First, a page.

Chinese patients with two or more hospital admissions over the last 12 months were more likely to report negative Autonomy than others. This result is consistent with previous studies from the United States that report a negative association between the patient rating of inpatient care and readmission [45,46,47]. Our study, however, lacks data on the conditions of admission of this patient subgroup, which would confirm if these patients were readmitted to the hospital for the same condition or for different ones. In either situation, it is possible that patients with frequent health service utilization possess more in-depth information about the medical conditions they have and about potential treatment options. In such cases, patients could be more likely to have a personal preference regarding treatment or expect to be involved in decision-making, such as discussing their treatment protocols with doctors. Furthermore, although Autonomy was rated as the least important care aspect by patients in previous studies, a recent qualitative inquiry [24] into patient priorities in public hospitals in China showed that, in addition to prioritizing caring attitude, respect, and privacy, the majority of patients expected to be involved in the decision-making process [24]. Further research is, however, needed to examine the trend of population preference change in the Chinese population. Such information would support a better insight into the notions of patient involvement and shared-decision making specific to this population.
Regional variation in inpatient care experience in China is equally important. Rural patients and patients in Eastern China are more likely to report positive experience of their hospital stay in the care aspects of Communication, Autonomy, Dignity, and Privacy, than patients from other regions. Other countries have also reported similar findings with regards to urban vs. rural settings [32]. Different factors could explain this finding, such as differences in sociodemographic characteristics between people living in urban vs. rural regions. Another explanation could be that while rural regions may have fewer health care services or service options, the lower population to health providers ratio could enable patients to experience better access to providers or services and develop more enduring relationships. Conversely, fewer services or service options may contribute to patients’ lower expectations regarding health care system responsiveness in remote areas as opposed to urban settings. Further research is needed to validate these hypotheses and assess their relevance in the context of China. Geographical variations in medical resources and medical practice styles may also contribute to such variations in patient experience as style of caregiving, organizational leadership, and quality management that focus on optimizing patient experience [32,33]. Eastern China is the most developed region; it holds the most public hospitals equipped with highly qualified health professionals and sophisticated technology. This region, however, also has more public hospitals that are undergoing important reforms, of their organization structure and management practices. This likely contributes to the observed geographical variations of inpatient experience of our findings. Further research is, however, needed to validate this hypothesis.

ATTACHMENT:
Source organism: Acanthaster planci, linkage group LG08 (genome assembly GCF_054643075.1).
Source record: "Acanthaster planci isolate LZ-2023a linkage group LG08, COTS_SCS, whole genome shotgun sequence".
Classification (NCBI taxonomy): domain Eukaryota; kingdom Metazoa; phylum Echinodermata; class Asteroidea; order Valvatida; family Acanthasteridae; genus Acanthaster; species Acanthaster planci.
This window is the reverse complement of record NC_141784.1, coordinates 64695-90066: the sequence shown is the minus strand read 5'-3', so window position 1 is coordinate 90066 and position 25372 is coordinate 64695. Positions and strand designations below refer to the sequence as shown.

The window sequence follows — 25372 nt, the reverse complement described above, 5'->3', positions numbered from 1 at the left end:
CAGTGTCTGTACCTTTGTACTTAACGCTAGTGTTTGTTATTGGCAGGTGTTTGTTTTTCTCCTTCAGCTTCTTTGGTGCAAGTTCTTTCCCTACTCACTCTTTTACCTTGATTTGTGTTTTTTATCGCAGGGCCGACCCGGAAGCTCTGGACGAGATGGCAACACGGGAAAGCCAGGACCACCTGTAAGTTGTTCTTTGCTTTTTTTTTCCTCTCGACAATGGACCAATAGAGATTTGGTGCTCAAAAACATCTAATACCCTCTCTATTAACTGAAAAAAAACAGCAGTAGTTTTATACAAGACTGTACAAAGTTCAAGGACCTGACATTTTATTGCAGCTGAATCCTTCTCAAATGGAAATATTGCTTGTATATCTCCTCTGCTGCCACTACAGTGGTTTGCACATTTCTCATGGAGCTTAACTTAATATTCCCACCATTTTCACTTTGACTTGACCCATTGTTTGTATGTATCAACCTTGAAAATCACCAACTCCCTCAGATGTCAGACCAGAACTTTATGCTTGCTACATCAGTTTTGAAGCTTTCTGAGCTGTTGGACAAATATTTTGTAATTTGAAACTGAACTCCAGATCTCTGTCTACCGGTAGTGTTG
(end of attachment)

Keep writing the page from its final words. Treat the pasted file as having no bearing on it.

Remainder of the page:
There are several limitations in this study. First, only one item was used to measure each care aspect of patient-centeredness: Communication, Autonomy, Dignity, and Confidentiality, which may not capture the full information regarding each aspect. Considering the population preferences and the health care system structure and operation in China, valid patient survey instruments should be developed to monitor and evaluate these interpersonal care aspects. Second, in the WHO SAGE study, the types of hospitals or facilities were categorized as: Public hospital, Private hospital, Charity or church-run hospital, and Old person’s home or long-term care facility. However, in China, hospitals are generally classified as different levels (Level 1, 2, and 3) and different types (general or specialized). Therefore, separate analyses for public hospitals with different classification levels and types could not be conducted because of data limitations. Third, separate analyses for specific hospitalization condition could not be conducted because of data limitations. Patients with different health problems or conditions may have preferences regarding different aspects of interpersonal care quality during their hospital stay. In future research, patient perceived quality between different health conditions and between different types or levels of hospitals should be examined, which can provide more specific information in order to promote patient centered care.

5. Conclusions